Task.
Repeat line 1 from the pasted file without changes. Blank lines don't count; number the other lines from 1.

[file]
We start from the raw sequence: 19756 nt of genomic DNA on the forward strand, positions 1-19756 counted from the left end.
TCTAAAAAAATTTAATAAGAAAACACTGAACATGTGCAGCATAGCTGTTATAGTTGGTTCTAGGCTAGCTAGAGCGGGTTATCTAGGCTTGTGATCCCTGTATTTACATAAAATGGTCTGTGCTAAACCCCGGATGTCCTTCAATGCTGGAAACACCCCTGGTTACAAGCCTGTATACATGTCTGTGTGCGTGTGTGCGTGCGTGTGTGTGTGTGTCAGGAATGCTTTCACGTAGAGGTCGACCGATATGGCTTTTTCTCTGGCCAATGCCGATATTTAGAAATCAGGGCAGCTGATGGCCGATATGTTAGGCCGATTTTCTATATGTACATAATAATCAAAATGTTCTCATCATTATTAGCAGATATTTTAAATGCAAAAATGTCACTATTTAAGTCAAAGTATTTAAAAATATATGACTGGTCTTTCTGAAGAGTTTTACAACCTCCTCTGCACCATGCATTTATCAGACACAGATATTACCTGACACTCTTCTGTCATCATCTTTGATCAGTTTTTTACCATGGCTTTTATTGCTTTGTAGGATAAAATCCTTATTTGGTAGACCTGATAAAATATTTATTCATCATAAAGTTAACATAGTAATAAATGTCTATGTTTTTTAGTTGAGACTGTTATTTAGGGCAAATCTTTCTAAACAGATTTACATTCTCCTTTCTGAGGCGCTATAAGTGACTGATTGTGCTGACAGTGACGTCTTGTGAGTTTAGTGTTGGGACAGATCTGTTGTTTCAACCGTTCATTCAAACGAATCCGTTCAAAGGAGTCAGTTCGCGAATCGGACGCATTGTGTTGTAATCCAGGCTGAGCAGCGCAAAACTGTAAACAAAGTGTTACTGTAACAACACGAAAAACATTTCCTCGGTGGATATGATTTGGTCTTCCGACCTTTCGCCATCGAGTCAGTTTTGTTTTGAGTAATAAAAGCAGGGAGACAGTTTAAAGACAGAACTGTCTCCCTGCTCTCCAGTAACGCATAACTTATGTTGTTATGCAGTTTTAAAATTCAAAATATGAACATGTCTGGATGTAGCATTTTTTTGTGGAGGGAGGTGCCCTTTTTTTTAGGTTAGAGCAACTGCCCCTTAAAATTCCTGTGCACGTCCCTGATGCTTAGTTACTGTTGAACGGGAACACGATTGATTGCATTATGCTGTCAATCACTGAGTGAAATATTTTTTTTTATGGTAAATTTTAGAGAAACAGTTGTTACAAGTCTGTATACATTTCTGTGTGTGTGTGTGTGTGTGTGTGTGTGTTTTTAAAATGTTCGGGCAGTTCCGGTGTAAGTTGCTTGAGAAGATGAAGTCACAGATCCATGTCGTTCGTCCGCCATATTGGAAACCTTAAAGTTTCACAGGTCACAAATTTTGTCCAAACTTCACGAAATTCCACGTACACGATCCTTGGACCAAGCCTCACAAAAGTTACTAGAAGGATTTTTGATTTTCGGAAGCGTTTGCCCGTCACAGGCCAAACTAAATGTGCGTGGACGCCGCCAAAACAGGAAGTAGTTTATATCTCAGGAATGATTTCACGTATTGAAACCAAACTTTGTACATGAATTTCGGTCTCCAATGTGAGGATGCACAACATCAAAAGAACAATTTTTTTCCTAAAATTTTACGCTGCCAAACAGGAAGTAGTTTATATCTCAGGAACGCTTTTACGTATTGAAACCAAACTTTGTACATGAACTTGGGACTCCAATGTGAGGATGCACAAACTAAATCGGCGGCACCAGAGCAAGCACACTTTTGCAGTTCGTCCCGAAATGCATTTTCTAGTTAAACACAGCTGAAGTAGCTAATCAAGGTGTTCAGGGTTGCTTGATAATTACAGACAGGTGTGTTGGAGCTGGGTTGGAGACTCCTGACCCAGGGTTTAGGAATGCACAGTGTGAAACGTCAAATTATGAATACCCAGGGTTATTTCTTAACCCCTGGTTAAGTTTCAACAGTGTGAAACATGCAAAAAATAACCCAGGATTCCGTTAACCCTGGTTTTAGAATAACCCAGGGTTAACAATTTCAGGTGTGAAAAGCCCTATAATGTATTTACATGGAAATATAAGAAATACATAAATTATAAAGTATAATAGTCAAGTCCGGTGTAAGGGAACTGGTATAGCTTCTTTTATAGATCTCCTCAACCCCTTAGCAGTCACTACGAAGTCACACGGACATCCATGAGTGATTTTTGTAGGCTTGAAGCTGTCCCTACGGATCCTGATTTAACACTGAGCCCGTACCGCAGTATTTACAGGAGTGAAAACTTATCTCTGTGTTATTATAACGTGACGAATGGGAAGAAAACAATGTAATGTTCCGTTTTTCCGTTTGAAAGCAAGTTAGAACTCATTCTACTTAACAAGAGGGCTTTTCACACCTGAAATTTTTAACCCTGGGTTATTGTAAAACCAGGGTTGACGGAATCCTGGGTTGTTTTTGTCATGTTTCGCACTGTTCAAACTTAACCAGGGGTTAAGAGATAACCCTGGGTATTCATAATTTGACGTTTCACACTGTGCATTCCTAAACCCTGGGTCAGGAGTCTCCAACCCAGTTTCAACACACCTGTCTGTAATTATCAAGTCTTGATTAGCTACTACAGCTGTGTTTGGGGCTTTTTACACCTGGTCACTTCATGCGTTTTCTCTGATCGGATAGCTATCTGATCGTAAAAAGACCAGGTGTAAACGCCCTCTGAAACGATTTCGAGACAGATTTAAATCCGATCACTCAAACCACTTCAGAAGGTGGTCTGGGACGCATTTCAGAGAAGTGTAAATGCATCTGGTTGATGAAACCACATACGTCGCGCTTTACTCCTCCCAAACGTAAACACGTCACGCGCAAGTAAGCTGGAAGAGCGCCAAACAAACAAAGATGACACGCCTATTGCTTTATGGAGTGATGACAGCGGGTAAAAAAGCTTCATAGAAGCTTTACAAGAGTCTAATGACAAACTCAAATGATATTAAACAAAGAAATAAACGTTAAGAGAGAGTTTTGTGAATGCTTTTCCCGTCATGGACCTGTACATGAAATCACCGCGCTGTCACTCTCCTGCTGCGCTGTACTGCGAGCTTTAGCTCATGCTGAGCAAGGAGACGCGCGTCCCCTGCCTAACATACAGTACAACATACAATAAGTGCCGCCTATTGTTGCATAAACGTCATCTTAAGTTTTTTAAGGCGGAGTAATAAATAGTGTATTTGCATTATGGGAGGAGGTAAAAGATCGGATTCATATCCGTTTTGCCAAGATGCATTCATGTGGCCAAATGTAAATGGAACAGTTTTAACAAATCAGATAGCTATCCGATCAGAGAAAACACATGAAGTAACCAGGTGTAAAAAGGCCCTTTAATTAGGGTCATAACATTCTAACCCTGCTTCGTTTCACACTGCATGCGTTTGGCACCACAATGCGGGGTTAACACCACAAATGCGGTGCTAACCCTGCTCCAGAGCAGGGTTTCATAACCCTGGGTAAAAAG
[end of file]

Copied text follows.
We start from the raw sequence: 19756 nt of genomic DNA on the forward strand, positions 1-19756 counted from the left end.